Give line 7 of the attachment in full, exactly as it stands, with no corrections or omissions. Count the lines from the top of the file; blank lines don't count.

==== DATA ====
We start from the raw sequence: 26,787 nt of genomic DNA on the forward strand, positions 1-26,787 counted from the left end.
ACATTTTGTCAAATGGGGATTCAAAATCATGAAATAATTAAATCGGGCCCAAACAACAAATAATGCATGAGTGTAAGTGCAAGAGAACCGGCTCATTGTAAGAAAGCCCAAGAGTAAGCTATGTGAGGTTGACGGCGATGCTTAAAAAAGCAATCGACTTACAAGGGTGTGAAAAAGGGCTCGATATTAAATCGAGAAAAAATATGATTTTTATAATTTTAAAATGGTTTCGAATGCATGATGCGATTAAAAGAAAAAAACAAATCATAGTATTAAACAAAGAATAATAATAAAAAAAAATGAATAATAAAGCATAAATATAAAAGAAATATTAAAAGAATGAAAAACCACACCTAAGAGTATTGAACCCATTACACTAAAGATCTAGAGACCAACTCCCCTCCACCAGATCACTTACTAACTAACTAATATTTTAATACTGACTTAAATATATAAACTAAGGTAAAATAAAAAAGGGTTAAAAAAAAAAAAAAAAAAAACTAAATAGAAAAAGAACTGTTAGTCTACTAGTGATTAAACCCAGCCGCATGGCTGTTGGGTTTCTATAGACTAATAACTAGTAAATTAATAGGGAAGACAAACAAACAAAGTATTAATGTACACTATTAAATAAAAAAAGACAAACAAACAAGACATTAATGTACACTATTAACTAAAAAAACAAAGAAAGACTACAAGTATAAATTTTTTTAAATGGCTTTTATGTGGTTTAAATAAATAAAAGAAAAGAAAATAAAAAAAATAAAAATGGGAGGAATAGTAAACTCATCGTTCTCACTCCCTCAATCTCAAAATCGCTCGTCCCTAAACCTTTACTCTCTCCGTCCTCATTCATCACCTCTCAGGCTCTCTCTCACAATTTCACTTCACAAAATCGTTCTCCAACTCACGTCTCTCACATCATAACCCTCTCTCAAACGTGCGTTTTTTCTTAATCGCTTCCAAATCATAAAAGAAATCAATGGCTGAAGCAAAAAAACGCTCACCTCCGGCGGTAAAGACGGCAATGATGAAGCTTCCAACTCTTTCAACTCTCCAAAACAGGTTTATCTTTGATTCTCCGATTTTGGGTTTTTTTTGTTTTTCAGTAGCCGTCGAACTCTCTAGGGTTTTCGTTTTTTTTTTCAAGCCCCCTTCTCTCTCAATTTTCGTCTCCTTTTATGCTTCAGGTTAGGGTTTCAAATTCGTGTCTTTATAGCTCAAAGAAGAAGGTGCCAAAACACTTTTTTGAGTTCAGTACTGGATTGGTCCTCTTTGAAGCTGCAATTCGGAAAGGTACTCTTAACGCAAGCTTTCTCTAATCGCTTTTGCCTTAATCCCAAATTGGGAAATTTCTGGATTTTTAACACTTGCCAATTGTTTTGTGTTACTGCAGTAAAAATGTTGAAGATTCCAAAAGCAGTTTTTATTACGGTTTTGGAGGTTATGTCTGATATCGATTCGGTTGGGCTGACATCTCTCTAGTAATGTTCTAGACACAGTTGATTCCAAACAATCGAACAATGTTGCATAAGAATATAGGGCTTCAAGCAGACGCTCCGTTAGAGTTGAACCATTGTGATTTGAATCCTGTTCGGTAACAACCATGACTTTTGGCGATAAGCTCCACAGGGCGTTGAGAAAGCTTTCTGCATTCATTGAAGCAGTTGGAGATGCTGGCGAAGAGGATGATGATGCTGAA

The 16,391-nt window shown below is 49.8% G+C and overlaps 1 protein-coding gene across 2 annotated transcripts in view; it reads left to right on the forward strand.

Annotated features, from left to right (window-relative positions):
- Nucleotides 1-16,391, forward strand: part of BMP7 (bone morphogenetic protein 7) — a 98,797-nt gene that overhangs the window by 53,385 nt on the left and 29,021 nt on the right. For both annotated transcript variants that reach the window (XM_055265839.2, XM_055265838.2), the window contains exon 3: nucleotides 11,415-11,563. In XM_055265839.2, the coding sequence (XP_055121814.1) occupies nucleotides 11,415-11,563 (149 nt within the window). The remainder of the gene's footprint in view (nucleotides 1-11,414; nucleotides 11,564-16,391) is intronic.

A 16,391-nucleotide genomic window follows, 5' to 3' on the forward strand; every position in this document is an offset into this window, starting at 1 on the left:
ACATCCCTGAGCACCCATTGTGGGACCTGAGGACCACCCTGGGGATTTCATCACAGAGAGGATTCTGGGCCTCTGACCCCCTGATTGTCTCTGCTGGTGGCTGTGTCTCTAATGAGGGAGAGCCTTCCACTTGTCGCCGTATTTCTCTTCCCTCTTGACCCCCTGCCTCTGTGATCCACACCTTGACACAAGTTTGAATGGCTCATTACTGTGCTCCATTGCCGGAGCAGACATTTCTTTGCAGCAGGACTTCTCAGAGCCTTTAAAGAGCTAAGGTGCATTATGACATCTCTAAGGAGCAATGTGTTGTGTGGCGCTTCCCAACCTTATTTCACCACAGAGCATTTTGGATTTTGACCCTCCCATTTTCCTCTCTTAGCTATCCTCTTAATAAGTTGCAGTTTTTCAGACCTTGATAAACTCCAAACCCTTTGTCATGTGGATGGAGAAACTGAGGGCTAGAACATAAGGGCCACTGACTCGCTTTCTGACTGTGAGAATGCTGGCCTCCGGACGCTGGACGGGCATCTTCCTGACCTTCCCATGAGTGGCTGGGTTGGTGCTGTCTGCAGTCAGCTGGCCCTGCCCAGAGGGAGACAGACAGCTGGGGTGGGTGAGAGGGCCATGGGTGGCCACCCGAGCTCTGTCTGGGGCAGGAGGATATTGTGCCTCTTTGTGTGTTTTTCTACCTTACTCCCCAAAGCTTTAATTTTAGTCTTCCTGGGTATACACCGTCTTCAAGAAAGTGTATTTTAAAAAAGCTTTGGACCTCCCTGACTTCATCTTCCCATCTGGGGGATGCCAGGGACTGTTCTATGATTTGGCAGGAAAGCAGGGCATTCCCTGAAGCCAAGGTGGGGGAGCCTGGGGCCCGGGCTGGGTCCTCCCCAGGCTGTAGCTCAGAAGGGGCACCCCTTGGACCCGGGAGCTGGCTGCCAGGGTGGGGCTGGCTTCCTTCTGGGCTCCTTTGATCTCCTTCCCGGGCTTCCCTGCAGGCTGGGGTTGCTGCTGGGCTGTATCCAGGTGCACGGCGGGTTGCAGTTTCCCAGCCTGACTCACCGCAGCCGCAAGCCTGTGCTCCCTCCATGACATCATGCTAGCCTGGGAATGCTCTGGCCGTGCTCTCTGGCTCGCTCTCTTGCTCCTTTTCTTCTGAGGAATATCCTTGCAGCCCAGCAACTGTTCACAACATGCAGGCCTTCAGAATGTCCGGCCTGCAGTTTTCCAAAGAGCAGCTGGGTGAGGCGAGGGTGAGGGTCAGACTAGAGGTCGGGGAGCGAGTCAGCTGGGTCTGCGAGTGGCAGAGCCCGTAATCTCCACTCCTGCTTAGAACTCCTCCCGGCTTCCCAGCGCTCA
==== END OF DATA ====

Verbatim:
ACATCCCTGAGCACCCATTGTGGGACCTGAGGACCACCCTGGGGATTTCATCACAGAGAGGATTCTGGGCCTCTGACCCCCTGATTGTCTCTGCTGGTGGCTGTGTCTCTAATGAGGGAGAGCCTTCCACTTGTCGCCGTATTTCTCTTCCCTCTTGACCCCCTGCCTCTGTGATCCACACCTTGACACAAGTTTGAATGGCTCATTACTGTGCTCCATTGCCGGAGCAGACATTTCTTTGCAGCAGGACTTCTCAGAGCCTTTAAAGAGCTAAGGTGCATTATGACATCTCTAAGGAGCAATGTGTTGTGTGGCGCTTCCCAACCTTATTTCACCACAGAGCATTTTGGATTTTGACCCTCCCATTTTCCTCTCTTAGCTATCCTCTTAATAAGTTGCAGTTTTTCAGACCTTGATAAACTCCAAACCCTTTGTCATGTGGATGGAGAAACTGAGGGCTAGAACATAAGGGCCACTGACTCGCTTTCTGACTGTGAGAATGCTGGCCTCCGGACGCTGGACGGGCATCTTCCTGACCTTCCCATGAGTGGCTGGGTTGGTGCTGTCTGCAGTCAGCTGGCCCTGCCCAGAGGGAGACAGACAGCTGGGGTGGGTGAGAGGGCCATGGGTGGCCACCCGAGCTCTGTCTGGGGCAGGAGGATATTGTGCCTCTTTGTGTGTTTTTCTACCTTACTCCCCAAAGCTTTAATTTTAGTCTTCCTGGGTATACACCGTCTTCAAGAAAGTGTATTTTAAAAAAGCTTTGGACCTCCCTGACTTCATCTTCCCATCTGGGGGATGCCAGGGACTGTTCTATGATTTGGCAGGAAAGCAGGGCATTCCCTGAAGCCAAGGTGGGGGAGCCTGGGGCCCGGGCTGGGTCCTCCCCAGGCTGTAGCTCAGAAGGGGCACCCCTTGGACCCGGGAGCTGGCTGCCAGGGTGGGGCTGGCTTCCTTCTGGGCTCCTTTGATCTCCTTCCCGGGCTTCCCTGCAGGCTGGGGTTGCTGCTGGGCTGTATCCAGGTGCACGGCGGGTTGCAGTTTCCCAGCCTGACTCACCGCAGCCGCAAGCCTGTGCTCCCTCCATGACATCATGCTAGCCTGGGAATGCTCTGGCCGTGCTCTCTGGCTCGCTCTCTTGCTCCTTTTCTTCTGAGGAATATCCTTGCAGCCCAGCAACTGTTCACAACATGCAGGCCTTCAGAATGTCCGGCCTGCAGTTTTCCAAAGAGCAGCTGGGTGAGGCGAGGGTGAGGGTCAGACTAGAGGTCGGGGAGCGAGTCAGCTGGGTCTGCGAGTGGCAGAGCCCGTAATCTCCACTCCTGCTTAGAACTCCTCCCGGCTTCCCAGCGCTCA